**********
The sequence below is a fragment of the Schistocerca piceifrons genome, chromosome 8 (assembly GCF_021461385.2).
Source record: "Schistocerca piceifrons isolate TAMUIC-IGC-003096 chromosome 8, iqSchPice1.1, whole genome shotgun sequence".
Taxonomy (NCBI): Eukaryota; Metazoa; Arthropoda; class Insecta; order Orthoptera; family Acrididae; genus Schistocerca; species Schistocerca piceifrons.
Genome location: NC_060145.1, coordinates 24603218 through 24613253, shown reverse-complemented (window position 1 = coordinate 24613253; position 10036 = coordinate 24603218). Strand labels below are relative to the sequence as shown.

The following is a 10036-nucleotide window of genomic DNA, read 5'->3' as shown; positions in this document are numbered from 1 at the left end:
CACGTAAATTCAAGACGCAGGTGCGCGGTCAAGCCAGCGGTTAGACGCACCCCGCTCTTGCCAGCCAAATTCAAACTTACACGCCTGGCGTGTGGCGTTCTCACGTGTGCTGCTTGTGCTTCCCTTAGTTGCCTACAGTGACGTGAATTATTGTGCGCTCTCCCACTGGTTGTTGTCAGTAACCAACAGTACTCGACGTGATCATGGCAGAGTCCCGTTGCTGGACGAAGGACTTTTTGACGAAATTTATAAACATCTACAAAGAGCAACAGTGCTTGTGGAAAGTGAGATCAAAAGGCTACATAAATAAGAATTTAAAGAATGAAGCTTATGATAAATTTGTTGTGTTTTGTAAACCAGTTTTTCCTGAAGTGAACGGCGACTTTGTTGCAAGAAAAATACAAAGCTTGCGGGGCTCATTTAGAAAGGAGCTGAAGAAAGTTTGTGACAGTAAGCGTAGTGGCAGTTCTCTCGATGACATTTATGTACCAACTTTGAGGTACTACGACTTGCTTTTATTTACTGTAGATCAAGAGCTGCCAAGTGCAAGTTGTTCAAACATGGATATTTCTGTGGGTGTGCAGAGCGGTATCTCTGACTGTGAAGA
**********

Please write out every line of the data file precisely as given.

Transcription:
The sequence below is a fragment of the Schistocerca piceifrons genome, chromosome 8 (assembly GCF_021461385.2).
Source record: "Schistocerca piceifrons isolate TAMUIC-IGC-003096 chromosome 8, iqSchPice1.1, whole genome shotgun sequence".
Taxonomy (NCBI): Eukaryota; Metazoa; Arthropoda; class Insecta; order Orthoptera; family Acrididae; genus Schistocerca; species Schistocerca piceifrons.
Genome location: NC_060145.1, coordinates 24603218 through 24613253, shown reverse-complemented (window position 1 = coordinate 24613253; position 10036 = coordinate 24603218). Strand labels below are relative to the sequence as shown.

The following is a 10036-nucleotide window of genomic DNA, read 5'->3' as shown; positions in this document are numbered from 1 at the left end:
CACGTAAATTCAAGACGCAGGTGCGCGGTCAAGCCAGCGGTTAGACGCACCCCGCTCTTGCCAGCCAAATTCAAACTTACACGCCTGGCGTGTGGCGTTCTCACGTGTGCTGCTTGTGCTTCCCTTAGTTGCCTACAGTGACGTGAATTATTGTGCGCTCTCCCACTGGTTGTTGTCAGTAACCAACAGTACTCGACGTGATCATGGCAGAGTCCCGTTGCTGGACGAAGGACTTTTTGACGAAATTTATAAACATCTACAAAGAGCAACAGTGCTTGTGGAAAGTGAGATCAAAAGGCTACATAAATAAGAATTTAAAGAATGAAGCTTATGATAAATTTGTTGTGTTTTGTAAACCAGTTTTTCCTGAAGTGAACGGCGACTTTGTTGCAAGAAAAATACAAAGCTTGCGGGGCTCATTTAGAAAGGAGCTGAAGAAAGTTTGTGACAGTAAGCGTAGTGGCAGTTCTCTCGATGACATTTATGTACCAACTTTGAGGTACTACGACTTGCTTTTATTTACTGTAGATCAAGAGCTGCCAAGTGCAAGTTGTTCAAACATGGATATTTCTGTGGGTGTGCAGAGCGGTATCTCTGACTGTGAAGA